University of Glasgow, United Kingdom
Glasgow has been long identified as a place where violence is a prevalent and destructive aspect of life in the city (Macaulay 1977: 94), and recent years have witnessed an emergence of stereotypical linguistic practices which are associated with violent and criminal adolescents, including nasalization and tense vowel production. This association of working-class language with violence has the effect that even working-class Glaswegian adolescents who are not engaged in violent or anti-social practices are often met with a degree of suspicion and mistrust. Thus, particular linguistic features have the potential to marginalise adolescents via an association with anti-social practices. Such negative views of adolescents continue to be propagated by tabloid and televised media outlets, reinforcing local stereotypes and prejudices.
Most recent research on working-class adolescent language in Glasgow, however, has generally fallen under the rubric of quantitative sociolinguistics, focusing particularly on the ongoing processes of linguistic change (e.g. Lawson & Stuart-Smith 1999). While these studies provide a detailed description of the linguistic landscape of Glasgow, there is usually no analytical focus on how the localised social meanings of linguistic variation are constructed within particular communities (a notable exception is Stuart-Smith 2007).
There is, ultimately, a shortage of research on Glaswegian which focuses on how urban adolescents use social and linguistic practices to negotiate and construct their social identity, and since it is through social and linguistic practices that such speakers are marginalised, analysis of the dynamics behind the linguistic and social practices of Glaswegian urban adolescents is vital to our understanding of how Glaswegian adolescents construct themselves as social beings.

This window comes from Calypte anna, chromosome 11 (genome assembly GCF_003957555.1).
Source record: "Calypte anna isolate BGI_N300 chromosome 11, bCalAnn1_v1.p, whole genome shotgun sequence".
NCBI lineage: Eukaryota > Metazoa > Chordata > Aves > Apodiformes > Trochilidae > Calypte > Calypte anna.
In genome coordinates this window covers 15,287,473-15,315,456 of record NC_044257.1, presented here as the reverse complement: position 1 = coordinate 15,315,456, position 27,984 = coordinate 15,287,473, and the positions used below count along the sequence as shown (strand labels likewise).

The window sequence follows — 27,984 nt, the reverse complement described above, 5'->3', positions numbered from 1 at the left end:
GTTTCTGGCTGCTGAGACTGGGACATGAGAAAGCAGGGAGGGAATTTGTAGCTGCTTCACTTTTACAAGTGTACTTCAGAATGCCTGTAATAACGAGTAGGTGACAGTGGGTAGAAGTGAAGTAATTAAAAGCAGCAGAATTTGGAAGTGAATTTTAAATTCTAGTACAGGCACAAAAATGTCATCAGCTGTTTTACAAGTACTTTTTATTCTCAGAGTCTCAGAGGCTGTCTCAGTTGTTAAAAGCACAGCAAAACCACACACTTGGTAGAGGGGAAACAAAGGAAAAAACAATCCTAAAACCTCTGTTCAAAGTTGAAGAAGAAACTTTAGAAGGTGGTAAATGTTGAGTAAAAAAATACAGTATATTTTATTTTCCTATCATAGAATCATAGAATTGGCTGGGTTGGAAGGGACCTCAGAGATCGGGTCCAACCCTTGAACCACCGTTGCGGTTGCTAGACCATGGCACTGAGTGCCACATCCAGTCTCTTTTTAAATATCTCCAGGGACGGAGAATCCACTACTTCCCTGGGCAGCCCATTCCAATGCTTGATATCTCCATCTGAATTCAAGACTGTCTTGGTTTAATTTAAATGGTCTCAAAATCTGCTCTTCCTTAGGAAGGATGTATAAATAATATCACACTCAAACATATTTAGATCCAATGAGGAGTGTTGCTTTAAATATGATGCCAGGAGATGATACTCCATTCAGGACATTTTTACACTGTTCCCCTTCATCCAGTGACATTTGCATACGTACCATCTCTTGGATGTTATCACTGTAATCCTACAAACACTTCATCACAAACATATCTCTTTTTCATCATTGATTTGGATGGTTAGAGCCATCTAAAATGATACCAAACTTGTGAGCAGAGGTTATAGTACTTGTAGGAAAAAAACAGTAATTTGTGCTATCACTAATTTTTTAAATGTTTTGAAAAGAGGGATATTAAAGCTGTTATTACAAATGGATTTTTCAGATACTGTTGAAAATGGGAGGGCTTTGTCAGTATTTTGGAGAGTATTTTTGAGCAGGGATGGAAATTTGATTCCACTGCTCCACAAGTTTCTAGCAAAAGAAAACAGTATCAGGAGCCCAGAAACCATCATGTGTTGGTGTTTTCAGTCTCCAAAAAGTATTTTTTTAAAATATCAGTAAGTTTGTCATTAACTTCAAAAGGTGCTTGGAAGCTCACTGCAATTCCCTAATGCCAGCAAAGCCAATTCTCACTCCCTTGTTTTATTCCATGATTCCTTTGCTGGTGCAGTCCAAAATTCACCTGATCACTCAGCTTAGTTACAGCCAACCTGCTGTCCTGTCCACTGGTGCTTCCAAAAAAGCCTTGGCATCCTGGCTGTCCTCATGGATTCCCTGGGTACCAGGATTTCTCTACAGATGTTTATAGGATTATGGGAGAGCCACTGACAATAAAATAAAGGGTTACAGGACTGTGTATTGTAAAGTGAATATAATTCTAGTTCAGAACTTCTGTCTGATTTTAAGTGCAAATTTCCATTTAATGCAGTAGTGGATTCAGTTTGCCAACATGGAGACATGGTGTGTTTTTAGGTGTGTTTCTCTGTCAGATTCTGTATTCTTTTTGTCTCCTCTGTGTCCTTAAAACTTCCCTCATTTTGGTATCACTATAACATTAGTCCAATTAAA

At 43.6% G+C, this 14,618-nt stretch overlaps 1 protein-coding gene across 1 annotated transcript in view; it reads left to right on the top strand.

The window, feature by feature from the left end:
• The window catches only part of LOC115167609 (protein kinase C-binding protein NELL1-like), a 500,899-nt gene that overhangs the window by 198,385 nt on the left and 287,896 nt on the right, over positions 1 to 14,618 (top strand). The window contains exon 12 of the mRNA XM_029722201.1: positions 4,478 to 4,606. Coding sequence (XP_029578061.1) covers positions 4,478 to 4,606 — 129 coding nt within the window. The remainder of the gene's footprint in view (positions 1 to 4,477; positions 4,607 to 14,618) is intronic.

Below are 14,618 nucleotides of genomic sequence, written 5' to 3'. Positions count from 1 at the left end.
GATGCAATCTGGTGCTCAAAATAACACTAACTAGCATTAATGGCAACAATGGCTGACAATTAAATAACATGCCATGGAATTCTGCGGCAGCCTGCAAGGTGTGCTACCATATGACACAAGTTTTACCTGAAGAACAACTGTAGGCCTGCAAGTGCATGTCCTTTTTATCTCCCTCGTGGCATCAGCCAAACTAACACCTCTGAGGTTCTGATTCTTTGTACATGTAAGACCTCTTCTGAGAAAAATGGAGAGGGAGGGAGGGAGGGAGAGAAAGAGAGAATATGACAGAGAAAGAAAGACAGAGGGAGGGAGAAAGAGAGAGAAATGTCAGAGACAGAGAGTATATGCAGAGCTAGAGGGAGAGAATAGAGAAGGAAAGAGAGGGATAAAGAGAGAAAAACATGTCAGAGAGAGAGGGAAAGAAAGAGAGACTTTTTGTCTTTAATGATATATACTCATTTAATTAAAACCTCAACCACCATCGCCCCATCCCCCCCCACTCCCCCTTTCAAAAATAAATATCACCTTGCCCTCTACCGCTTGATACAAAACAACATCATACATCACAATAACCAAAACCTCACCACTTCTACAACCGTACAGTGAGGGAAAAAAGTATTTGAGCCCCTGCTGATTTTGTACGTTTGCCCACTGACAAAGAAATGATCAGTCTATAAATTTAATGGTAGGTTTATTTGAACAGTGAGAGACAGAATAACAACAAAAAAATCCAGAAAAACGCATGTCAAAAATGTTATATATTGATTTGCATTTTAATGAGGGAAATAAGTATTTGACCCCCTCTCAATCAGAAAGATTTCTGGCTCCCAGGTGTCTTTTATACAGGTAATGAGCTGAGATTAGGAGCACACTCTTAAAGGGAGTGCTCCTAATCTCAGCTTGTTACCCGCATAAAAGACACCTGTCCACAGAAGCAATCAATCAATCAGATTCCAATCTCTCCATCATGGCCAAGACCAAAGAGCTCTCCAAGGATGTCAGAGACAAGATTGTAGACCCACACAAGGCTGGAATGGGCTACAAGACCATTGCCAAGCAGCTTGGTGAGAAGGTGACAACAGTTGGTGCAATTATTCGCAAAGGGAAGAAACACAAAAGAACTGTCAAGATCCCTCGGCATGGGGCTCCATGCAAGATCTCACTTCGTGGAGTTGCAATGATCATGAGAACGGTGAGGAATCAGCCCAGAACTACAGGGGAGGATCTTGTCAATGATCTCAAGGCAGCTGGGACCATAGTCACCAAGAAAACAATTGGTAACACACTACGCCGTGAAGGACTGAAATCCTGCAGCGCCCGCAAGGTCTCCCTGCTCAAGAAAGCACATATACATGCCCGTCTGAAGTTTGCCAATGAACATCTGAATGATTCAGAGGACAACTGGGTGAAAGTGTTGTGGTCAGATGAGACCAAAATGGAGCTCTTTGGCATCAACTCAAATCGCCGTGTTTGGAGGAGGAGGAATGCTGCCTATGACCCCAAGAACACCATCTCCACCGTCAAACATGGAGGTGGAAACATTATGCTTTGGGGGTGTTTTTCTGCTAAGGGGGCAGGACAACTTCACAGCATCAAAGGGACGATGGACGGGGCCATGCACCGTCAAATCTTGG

From data collected from 25 working-class adolescent males (≈ 30 hours of spoken data) over the course of a three-year ethnographic study of a local high school in Glasgow (Banister Academy), approximately 100 tokens per speaker of (a) and (ɪ) were extracted from the dataset and analysed acoustically using PRAAT. For the consonantal variable, (θ), every token was auditorily transcribed and then tabulated using Microsoft Excel. In order to investigate if violent social practices interacted with linguistic practices across four distinct communities of practice within Banister Academy, the variables which occurred in ‘non-violent’ stretches of discourse were then quantitatively compared with those variables which occurred in ‘violent’ stretches of discourse.
I argue that orientation towards violent social practices are an implicit part of how the adolescents in this study construct their social identities, and that this orientation may not always be mediated through phonetic variation, calling into question the stereotypical associations between working-class adolescent language and violence in Glasgow.
Lawson, Eleanor, & Stuart-Smith, Jane
(1999) “A Sociophonetic Investigation of the ‘Scottish’ Consonants (/x and /ʍ/) in the Speech of Glaswegian Children” In: John J. Ohala (ed.), The Proceedings of the XIVth International Congress of Phonetic Sciences: Vol. 3, pp. 2541 – 2544
(1977) Language, Social Class, and Education: A Glasgow Study, Edinburgh University Press: Edinburgh
(2007) “‘Talkin’ Jockney’? Variation and Change in Glaswegian Accent” In: The Journal of Sociolinguistics, Vol. 11 (2), pp. 221 - 260
Session: Paper session
Youth Language 4
Friday, April 4, 2008, 10:30-12:00